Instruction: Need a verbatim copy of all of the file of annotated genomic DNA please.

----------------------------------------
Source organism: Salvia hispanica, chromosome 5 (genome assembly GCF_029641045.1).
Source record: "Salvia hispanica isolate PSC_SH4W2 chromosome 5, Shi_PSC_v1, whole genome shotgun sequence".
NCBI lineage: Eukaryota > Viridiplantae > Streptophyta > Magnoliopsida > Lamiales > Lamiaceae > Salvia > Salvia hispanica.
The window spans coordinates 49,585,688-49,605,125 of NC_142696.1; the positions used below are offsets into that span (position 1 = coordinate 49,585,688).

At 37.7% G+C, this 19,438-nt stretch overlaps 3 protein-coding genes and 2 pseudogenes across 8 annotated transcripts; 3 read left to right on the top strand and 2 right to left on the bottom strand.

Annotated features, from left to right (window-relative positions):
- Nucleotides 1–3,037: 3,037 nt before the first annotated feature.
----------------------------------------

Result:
Source organism: Salvia hispanica, chromosome 5 (genome assembly GCF_029641045.1).
Source record: "Salvia hispanica isolate PSC_SH4W2 chromosome 5, Shi_PSC_v1, whole genome shotgun sequence".
NCBI lineage: Eukaryota > Viridiplantae > Streptophyta > Magnoliopsida > Lamiales > Lamiaceae > Salvia > Salvia hispanica.
The window spans coordinates 49,585,688-49,605,125 of NC_142696.1; the positions used below are offsets into that span (position 1 = coordinate 49,585,688).

At 37.7% G+C, this 19,438-nt stretch overlaps 3 protein-coding genes and 2 pseudogenes across 8 annotated transcripts; 3 read left to right on the top strand and 2 right to left on the bottom strand.

Annotated features, from left to right (window-relative positions):
- Nucleotides 1–3,037: 3,037 nt before the first annotated feature.